Brisbane Arcade’s grand architecture coupled with the colourful yet traditional facade is enough to attract the fashion curious. But look a little closer at the Arcade’s saloon workrooms and nuanced retail spaces and you’ll see why it has been the home to seemingly timeless designs and designers for close to a century.
Long before Brisbane’s Queen Street Mall was dotted with concept stores, multi-level shopping centres and superstores, the city’s couture fashion designers were calling Brisbane Arcade’s workrooms and shopfronts home. Today, the iconic Brisbane Arcade continues to host the city’s most noteworthy homegrown fashion designers and couture – covering men’s and women’s wear and high-end bridal wear.
Setting the scene in the ’60s and ’70s
Brisbane Arcade’s name has been synonymous with fashion in Brisbane, and is home to many of our city’s most decorated fashion houses and designers. During the ’50s, ’60s and into the ’70s, Brisbane Arcade was the design headquarters of two of the most significant couturiers in Australian fashion history – Gwen Gillam and Harvey Graham.
Gillam was the leading dress designer in Queensland during the 1950s and 1960s. She was regarded as the best by her country and city clientele, as her gorgeous evening and bridal wear garments reflected European design and were initially made from exclusive imported fabrics. Gillam’s workroom on the top floor of Brisbane Arcade and her gowns were sold in a glamorous, architecturally designed salon on Brisbane Arcade’s ground floor. Managed by Gwen’s sister Thellie, the salon hosted Brisbane’s fashionable set in a room featuring a white leather couch and mezzanine level.
Brisbane fashionistas of a certain generation will remember Harvey Graham as a dapper, rakish figure whose two-door BMW coupe (possibly the only one in Queensland in the 1960s) accompanied the leading models of the day – dressed in Harvey Graham couture – in the glamorous ‘Concours d’Elegance’ shows of the 1960s and 1970s. Graham opened a Brisbane Arcade salon in 1963, and dressed Queensland socialites well into the 1970s.
The next generation of designers
The ’80s saw the next generation of Brisbane designers set up in Brisbane Arcade and make an indelible mark on the city’s fashion scene locally, nationally and even internationally. Royce Facy, Tim Lindgren, Adam R Dixon, Debra Kolkka, Irma J Smith, Michael Klease and Keri Craig followed by Anthony Leigh Dower’s arrival in the early ’90s cemented Brisbane Arcade’s status as a fashion powerhouse.
These designers dominated Queensland’s Retailers Association of Queensland Awards year on year through the ’80s and ’90s. Known as “fashion’s night of nights”, Brisbane Arcade designers were highly decorated at these awards and two of the three RAQ Hall of Fame recipients, Keri Craig-Lee and Anthony Lee Dower, hailed from Brisbane Arcade.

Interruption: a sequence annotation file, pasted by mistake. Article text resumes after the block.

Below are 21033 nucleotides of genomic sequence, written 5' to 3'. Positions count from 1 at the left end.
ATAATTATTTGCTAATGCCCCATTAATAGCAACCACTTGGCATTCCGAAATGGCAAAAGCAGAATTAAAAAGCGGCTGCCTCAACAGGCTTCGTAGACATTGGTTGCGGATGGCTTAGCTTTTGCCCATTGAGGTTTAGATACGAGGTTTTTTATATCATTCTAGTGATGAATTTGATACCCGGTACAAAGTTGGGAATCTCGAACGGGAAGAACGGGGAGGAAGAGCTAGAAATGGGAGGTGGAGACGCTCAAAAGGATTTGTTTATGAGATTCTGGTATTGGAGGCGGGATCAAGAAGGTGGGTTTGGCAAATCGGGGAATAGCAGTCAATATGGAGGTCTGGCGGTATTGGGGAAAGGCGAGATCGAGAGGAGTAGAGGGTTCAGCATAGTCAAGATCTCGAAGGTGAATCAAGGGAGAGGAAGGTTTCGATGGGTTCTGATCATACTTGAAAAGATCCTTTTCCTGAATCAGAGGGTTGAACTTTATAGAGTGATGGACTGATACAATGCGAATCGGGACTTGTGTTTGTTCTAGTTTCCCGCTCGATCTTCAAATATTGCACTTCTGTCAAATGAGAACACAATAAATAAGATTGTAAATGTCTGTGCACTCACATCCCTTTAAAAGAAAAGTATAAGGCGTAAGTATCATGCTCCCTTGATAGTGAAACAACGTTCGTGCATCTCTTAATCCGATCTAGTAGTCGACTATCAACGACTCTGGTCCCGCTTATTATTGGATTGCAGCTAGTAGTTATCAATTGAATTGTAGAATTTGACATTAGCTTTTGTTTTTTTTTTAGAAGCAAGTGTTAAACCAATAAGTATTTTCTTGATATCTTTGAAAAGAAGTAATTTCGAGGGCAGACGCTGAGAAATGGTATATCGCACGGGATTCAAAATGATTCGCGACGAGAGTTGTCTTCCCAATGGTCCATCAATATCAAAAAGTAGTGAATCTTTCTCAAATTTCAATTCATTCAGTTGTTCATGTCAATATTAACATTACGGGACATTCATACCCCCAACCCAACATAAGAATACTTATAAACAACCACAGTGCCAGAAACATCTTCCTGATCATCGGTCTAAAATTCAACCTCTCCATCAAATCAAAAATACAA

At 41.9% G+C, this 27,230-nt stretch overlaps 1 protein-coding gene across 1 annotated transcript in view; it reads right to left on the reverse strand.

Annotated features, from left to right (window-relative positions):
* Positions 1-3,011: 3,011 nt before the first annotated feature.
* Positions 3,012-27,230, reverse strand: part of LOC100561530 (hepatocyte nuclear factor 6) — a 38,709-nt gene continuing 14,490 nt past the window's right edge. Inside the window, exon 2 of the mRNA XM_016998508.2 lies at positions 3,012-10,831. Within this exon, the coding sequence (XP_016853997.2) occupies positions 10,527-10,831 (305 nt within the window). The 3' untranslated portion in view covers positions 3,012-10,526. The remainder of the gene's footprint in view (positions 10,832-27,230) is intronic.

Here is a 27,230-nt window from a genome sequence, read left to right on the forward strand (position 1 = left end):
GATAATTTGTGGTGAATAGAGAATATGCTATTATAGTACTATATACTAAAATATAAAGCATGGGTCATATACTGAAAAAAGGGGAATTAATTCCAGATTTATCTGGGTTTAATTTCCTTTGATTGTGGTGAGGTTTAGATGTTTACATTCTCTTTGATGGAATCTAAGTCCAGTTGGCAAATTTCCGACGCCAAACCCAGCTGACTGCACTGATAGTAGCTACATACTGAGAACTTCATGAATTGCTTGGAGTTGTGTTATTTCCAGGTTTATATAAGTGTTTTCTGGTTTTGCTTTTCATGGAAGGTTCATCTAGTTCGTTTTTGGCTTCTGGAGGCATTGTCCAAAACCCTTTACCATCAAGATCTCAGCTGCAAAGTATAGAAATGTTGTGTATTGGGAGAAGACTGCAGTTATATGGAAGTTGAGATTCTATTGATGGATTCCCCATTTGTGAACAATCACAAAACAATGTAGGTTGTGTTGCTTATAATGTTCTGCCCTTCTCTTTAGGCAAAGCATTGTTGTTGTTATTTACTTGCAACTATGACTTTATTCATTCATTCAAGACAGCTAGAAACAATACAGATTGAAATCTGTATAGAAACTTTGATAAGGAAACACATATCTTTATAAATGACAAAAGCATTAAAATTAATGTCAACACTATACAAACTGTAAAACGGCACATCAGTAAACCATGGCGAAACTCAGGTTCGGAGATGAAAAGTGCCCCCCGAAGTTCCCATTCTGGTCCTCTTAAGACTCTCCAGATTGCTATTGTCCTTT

Another notable Queensland fashion designer who had her early beginnings in Brisbane Arcade is Lydia Pearson, of Easton Pearson fame. Easton Pearson, co-founded by Pamela Easton, was one of Australia’s most successful fashion houses. From the launch of the label in 1998 to its close in 2016, Easton Pearson’s eclectic, boldly patterned and embellished fashions graced catwalks and showrooms across Europe, the Middle East, Asia, America and Australia.
Modern day muses
Joining the arcade in the late ’90s was designer Julie Tengdahl, who bought out her business partner’s share of the label Principles, and launched her eponymous label Tengdahl Australia in 1997. Tengdahl’s flagship store has been in Brisbane Arcade ever since, from a Gallery salon to today’s Ground Floor emporium. Tengdahl Australia’s designs flow from some of the city’s most notable personalities, including media personalities Melissa Downes and Sofie Formica, sporting star Laura Geitz, and business leaders including Brisbane marketing doyenne Megan Barron. The designer’s garments are still made in her Brisbane Arcade Gallery salon today.
The Arcade has adorned many a local and international figure: even Elton John’s 1984 bride Renate Blauel was dressed by Keri Craig with jewellery by Robert White. Pia du Pradal is a favourite of Australia’s former Governor General Quentin Bryce, who chose a Pia du Pradal ensemble to wear to the marriage of the Prince and Princess of Wales. And Australian television personality Jackie Macdonald wore Royce Facy while she collected her gold Logie.
Current couturiers Darb Couture (Brad Webb), Irma J Smith House of Fashion (Bronwyn Smith), Maiocchi (Deanne Mayocchi), Pia du Pradal Fashions (Pia du Pradal) and Tengdahl (Julie Tengdahl) along with fashion retailers such as 2020 Optical, Belle Folie, Brisbane Hatters, Keri Craig Emporium, Tree of Life and Wendy Louise Designs continue a fashion tradition that spans nine decades.
The annual Brisbane Arcade Spring Flower Show was established in 2014 and has a changing theme each year to celebrate the arcade retailers and showcase the latest fashions.
Read more about Brisbane Arcade’s fashion designers here.